SHANGHAI — Brazil’s President Luiz Inacio Lula da Silva said on Thursday the creation of the New Development Bank shows emerging nations can together create major social and economic changes, even freeing themselves from the traditional banking system.
Kicking off his China visit, Lula attended the inauguration of former Brazilian President Dilma Rousseff as head of the multilateral bank set up by Brazil, Russia, India, China and South Africa, collectively known as the BRICS countries.
Lula said the bank, headquartered in Shanghai, has great potential “in that it frees emerging countries from submission to traditional financial institutions, which want to govern us.”
He said the financial needs of developing nations were enormous, but the lack of reforms had limited credit from existing banks. The BRICS bank could become the “great bank of the Global South,” Lula said in a speech.
Lula said the bank could help developing countries depend less on the dollar and finance trade in local currencies.
“We need a currency that gives countries more calm, because today a country needs to run after the dollar to be able to export, when it could export in its own currency,” he said.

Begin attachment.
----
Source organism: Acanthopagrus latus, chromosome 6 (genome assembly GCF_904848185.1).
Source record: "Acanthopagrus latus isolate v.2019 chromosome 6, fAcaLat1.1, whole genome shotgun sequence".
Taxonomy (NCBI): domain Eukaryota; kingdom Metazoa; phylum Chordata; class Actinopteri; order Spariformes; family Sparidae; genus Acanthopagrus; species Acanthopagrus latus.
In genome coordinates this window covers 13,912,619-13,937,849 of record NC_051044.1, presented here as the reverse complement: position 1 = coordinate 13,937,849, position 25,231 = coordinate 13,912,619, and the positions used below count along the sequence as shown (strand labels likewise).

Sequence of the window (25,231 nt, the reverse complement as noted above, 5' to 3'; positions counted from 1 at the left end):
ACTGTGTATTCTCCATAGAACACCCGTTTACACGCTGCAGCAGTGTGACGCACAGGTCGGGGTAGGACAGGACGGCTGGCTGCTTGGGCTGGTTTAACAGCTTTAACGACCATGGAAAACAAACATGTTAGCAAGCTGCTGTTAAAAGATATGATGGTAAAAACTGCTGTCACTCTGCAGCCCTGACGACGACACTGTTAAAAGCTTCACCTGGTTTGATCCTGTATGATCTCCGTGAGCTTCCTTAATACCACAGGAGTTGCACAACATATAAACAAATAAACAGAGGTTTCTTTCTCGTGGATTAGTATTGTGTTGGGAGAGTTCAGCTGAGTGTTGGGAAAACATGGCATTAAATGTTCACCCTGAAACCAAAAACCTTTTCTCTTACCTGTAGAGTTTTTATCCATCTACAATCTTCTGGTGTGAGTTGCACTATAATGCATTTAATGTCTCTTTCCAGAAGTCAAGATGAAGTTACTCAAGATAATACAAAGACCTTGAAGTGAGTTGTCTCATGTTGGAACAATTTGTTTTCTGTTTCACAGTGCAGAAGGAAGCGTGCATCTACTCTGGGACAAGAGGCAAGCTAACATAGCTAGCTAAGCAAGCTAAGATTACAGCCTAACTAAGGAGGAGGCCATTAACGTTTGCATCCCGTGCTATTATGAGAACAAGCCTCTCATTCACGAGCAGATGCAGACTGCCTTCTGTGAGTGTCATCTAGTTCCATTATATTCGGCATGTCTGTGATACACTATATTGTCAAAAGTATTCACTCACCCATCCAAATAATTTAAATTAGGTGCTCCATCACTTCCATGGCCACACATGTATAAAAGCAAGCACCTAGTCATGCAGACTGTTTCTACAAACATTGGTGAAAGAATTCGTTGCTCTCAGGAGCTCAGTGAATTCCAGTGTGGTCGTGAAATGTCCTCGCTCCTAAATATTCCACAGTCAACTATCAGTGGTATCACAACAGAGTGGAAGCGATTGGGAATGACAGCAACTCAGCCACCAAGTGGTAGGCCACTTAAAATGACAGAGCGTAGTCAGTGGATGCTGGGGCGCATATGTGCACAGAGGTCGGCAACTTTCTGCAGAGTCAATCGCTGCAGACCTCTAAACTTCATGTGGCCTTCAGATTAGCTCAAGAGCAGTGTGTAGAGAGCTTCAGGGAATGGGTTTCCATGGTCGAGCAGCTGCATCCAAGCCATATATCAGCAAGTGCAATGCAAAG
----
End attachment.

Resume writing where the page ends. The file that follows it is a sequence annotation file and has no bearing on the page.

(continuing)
The leftist president is in China to reset relations with Brazil’s largest trade partner after a frosty four years under his far-right predecessor Jair Bolsonaro. He will
meet with Chinese President Xi Jinping
on Friday in Beijing.
On Thursday in Shanghai, Lula also visited the research center of Chinese telecom giant Huawei and met with chief executives of China Communications Construction Company and automaker BYD Co Ltd, which plans a major investment in electric cars in Brazil.
Brazilian planemaker Embraer SA may sign a deal for the sale of 20 commercial jets to a Chinese airline, two people familiar with the matter said, ending the company’s dearth of new business in China since the 2016 closure of a joint venture at a factory in Harbin.
China overtook the United States as Brazil’s top trading partner in 2009 and is a major market for Brazilian soybeans, iron ore and oil. Brazil is now the largest recipient of Chinese investment in Latin America, driven by spending on high tension electricity transmission lines and oil production. (Reporting by Leonardo Benassatto in Sao Paulo; Writing by Anthony Boadle; Editing by Brad Haynes and Chizu Nomiyama)